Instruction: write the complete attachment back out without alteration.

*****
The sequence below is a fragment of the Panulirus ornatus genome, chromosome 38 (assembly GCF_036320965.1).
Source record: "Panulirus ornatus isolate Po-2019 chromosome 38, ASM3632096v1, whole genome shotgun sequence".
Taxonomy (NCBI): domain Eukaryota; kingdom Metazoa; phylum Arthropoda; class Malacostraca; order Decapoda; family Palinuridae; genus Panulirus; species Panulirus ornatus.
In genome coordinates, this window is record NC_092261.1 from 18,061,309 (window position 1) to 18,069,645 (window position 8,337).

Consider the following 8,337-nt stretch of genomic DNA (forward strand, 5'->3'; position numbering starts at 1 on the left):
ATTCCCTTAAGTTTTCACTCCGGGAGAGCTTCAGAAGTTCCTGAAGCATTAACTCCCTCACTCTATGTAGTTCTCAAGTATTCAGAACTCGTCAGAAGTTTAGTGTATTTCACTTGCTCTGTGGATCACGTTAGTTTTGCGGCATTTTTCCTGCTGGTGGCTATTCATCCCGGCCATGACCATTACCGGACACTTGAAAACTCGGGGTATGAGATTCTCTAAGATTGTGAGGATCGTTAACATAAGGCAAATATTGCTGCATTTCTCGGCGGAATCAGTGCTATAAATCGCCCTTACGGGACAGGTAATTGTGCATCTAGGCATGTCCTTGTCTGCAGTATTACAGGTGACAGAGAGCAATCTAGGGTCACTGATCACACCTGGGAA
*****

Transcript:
The sequence below is a fragment of the Panulirus ornatus genome, chromosome 38 (assembly GCF_036320965.1).
Source record: "Panulirus ornatus isolate Po-2019 chromosome 38, ASM3632096v1, whole genome shotgun sequence".
Taxonomy (NCBI): domain Eukaryota; kingdom Metazoa; phylum Arthropoda; class Malacostraca; order Decapoda; family Palinuridae; genus Panulirus; species Panulirus ornatus.
In genome coordinates, this window is record NC_092261.1 from 18,061,309 (window position 1) to 18,069,645 (window position 8,337).

Consider the following 8,337-nt stretch of genomic DNA (forward strand, 5'->3'; position numbering starts at 1 on the left):
ATTCCCTTAAGTTTTCACTCCGGGAGAGCTTCAGAAGTTCCTGAAGCATTAACTCCCTCACTCTATGTAGTTCTCAAGTATTCAGAACTCGTCAGAAGTTTAGTGTATTTCACTTGCTCTGTGGATCACGTTAGTTTTGCGGCATTTTTCCTGCTGGTGGCTATTCATCCCGGCCATGACCATTACCGGACACTTGAAAACTCGGGGTATGAGATTCTCTAAGATTGTGAGGATCGTTAACATAAGGCAAATATTGCTGCATTTCTCGGCGGAATCAGTGCTATAAATCGCCCTTACGGGACAGGTAATTGTGCATCTAGGCATGTCCTTGTCTGCAGTATTACAGGTGACAGAGAGCAATCTAGGGTCACTGATCACACCTGGGAA